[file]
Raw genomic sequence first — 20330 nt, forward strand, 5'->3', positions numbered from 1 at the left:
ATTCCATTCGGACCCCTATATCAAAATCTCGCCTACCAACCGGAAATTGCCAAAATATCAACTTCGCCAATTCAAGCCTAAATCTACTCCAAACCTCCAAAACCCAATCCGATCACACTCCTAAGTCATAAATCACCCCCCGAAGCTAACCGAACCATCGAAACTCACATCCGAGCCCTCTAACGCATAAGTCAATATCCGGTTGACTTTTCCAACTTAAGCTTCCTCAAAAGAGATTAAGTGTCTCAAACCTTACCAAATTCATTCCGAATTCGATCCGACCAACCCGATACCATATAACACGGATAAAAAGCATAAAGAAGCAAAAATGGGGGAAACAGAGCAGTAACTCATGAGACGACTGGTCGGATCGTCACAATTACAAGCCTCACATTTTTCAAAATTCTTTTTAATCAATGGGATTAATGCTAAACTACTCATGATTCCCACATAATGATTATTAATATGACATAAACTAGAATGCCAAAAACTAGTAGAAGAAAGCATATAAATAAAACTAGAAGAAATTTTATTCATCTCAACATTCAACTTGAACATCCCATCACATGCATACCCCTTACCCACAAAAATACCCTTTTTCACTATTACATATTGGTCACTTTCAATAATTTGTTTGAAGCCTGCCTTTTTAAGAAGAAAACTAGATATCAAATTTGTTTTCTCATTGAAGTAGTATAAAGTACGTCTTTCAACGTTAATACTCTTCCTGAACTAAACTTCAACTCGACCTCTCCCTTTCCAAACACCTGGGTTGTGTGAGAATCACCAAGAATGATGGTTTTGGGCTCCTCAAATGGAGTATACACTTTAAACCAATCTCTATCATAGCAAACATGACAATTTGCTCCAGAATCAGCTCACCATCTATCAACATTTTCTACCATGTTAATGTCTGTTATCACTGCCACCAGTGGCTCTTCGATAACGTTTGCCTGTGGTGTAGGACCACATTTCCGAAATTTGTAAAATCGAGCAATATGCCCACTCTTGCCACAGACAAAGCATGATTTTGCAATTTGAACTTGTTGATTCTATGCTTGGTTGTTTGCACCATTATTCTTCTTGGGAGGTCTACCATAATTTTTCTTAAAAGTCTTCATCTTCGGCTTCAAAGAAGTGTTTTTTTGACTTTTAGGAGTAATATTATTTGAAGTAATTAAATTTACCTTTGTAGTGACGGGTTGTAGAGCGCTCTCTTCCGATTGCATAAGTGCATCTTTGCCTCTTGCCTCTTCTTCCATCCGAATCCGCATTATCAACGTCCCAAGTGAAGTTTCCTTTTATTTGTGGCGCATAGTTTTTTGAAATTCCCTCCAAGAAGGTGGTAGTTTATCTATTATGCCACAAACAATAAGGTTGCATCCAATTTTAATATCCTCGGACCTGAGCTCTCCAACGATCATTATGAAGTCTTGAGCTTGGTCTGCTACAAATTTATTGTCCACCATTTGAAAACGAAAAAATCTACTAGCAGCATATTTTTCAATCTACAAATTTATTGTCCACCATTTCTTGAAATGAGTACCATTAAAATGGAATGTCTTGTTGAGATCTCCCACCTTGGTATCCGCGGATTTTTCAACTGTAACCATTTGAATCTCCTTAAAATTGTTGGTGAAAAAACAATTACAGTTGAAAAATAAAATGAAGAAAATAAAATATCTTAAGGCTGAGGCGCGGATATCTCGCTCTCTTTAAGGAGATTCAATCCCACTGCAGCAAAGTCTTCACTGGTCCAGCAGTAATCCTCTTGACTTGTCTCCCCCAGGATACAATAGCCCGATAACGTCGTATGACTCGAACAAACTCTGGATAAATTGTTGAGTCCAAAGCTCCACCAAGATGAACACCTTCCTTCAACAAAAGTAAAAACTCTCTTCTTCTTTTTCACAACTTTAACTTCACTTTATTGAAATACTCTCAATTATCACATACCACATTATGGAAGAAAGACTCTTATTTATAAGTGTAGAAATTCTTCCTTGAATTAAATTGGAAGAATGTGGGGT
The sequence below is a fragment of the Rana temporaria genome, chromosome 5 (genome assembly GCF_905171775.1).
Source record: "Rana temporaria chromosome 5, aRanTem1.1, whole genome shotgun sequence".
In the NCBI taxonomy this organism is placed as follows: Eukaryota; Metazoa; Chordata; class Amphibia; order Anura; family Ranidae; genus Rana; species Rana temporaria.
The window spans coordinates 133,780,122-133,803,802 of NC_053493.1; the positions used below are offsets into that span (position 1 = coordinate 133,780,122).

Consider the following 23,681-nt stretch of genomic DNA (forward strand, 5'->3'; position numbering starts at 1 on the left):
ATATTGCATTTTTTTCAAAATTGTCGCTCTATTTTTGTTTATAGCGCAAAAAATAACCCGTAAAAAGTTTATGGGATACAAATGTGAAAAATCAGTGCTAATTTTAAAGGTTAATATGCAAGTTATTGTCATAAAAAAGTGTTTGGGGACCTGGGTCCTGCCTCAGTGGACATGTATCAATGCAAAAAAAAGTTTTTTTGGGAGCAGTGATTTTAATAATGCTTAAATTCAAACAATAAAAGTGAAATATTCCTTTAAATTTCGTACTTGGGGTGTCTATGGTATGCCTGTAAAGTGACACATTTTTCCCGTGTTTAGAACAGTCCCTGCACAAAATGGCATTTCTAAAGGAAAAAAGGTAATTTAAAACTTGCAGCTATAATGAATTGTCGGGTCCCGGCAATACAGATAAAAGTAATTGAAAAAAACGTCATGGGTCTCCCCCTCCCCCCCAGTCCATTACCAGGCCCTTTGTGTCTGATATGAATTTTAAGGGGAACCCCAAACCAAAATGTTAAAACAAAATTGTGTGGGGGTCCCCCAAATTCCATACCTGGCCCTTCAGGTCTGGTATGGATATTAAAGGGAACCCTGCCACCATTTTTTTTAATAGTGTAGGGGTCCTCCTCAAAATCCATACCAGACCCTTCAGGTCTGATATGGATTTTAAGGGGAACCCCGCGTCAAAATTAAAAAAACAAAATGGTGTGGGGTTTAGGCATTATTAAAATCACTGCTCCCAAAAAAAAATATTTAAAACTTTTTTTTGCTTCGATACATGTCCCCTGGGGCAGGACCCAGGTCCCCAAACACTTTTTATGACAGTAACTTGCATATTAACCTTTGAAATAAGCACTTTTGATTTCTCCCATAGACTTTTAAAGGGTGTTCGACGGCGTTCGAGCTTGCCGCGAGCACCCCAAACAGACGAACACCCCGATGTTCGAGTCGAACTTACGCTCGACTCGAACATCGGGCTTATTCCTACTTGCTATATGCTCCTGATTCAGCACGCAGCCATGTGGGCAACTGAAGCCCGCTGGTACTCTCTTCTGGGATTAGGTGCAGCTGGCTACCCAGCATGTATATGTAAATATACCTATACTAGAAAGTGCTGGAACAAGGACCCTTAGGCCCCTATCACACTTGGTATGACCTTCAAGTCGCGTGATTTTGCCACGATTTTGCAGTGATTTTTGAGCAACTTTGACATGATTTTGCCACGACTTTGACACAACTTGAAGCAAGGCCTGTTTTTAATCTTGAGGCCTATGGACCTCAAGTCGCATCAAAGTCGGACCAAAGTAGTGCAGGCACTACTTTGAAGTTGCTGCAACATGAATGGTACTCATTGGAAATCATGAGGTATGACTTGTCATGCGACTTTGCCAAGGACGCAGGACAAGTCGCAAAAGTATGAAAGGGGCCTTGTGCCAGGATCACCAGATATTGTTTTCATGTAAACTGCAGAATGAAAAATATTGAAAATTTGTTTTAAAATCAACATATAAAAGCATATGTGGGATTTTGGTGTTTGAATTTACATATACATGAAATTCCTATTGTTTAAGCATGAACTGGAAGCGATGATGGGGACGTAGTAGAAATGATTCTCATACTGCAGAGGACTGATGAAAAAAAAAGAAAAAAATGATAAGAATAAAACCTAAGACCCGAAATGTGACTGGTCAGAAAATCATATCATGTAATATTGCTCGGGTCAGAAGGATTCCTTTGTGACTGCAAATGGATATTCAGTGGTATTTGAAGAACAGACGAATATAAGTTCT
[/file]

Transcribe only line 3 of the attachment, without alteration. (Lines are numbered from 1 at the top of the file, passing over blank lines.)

The sequence below is a fragment of the Rana temporaria genome, chromosome 5 (genome assembly GCF_905171775.1).